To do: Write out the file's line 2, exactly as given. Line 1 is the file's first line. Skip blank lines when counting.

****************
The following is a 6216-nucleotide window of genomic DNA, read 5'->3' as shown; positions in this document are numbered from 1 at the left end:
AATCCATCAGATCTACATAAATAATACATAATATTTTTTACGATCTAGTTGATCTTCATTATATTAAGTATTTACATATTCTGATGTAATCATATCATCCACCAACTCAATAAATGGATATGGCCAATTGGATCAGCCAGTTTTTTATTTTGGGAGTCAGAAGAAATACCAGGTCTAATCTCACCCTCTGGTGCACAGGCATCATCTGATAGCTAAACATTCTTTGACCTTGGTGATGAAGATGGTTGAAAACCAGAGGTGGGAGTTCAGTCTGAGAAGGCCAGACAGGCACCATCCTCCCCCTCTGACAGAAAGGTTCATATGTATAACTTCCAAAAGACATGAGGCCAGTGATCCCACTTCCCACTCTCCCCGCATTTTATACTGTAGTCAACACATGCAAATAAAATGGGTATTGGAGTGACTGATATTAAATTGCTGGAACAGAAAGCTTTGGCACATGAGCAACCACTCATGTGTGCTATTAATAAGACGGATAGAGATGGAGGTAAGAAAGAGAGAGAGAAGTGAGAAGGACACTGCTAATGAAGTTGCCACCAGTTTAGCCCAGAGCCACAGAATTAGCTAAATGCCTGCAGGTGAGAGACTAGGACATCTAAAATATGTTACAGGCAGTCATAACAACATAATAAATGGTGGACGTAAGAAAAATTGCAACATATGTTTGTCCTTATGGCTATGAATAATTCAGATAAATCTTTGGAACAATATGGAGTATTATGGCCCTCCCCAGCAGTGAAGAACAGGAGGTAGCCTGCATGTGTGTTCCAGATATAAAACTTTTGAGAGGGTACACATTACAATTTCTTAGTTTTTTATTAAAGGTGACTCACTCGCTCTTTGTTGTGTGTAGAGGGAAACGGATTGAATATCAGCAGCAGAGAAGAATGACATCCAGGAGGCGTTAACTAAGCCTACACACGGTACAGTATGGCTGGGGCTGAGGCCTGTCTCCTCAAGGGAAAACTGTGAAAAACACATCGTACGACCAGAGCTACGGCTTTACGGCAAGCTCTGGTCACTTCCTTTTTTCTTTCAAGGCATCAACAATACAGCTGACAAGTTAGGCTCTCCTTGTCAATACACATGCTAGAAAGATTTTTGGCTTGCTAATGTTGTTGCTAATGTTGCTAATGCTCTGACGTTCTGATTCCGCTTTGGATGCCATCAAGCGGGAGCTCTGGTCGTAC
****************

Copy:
AATCCATCAGATCTACATAAATAATACATAATATTTTTTACGATCTAGTTGATCTTCATTATATTAAGTATTTACATATTCTGATGTAATCATATCATCCACCAACTCAATAAATGGATATGGCCAATTGGATCAGCCAGTTTTTTATTTTGGGAGTCAGAAGAAATACCAGGTCTAATCTCACCCTCTGGTGCACAGGCATCATCTGATAGCTAAACATTCTTTGACCTTGGTGATGAAGATGGTTGAAAACCAGAGGTGGGAGTTCAGTCTGAGAAGGCCAGACAGGCACCATCCTCCCCCTCTGACAGAAAGGTTCATATGTATAACTTCCAAAAGACATGAGGCCAGTGATCCCACTTCCCACTCTCCCCGCATTTTATACTGTAGTCAACACATGCAAATAAAATGGGTATTGGAGTGACTGATATTAAATTGCTGGAACAGAAAGCTTTGGCACATGAGCAACCACTCATGTGTGCTATTAATAAGACGGATAGAGATGGAGGTAAGAAAGAGAGAGAGAAGTGAGAAGGACACTGCTAATGAAGTTGCCACCAGTTTAGCCCAGAGCCACAGAATTAGCTAAATGCCTGCAGGTGAGAGACTAGGACATCTAAAATATGTTACAGGCAGTCATAACAACATAATAAATGGTGGACGTAAGAAAAATTGCAACATATGTTTGTCCTTATGGCTATGAATAATTCAGATAAATCTTTGGAACAATATGGAGTATTATGGCCCTCCCCAGCAGTGAAGAACAGGAGGTAGCCTGCATGTGTGTTCCAGATATAAAACTTTTGAGAGGGTACACATTACAATTTCTTAGTTTTTTATTAAAGGTGACTCACTCGCTCTTTGTTGTGTGTAGAGGGAAACGGATTGAATATCAGCAGCAGAGAAGAATGACATCCAGGAGGCGTTAACTAAGCCTACACACGGTACAGTATGGCTGGGGCTGAGGCCTGTCTCCTCAAGGGAAAACTGTGAAAAACACATCGTACGACCAGAGCTACGGCTTTACGGCAAGCTCTGGTCACTTCCTTTTTTCTTTCAAGGCATCAACAATACAGCTGACAAGTTAGGCTCTCCTTGTCAATACACATGCTAGAAAGATTTTTGGCTTGCTAATGTTGTTGCTAATGTTGCTAATGCTCTGACGTTCTGATTCCGCTTTGGATGCCATCAAGCGGGAGCTCTGGTCGTAC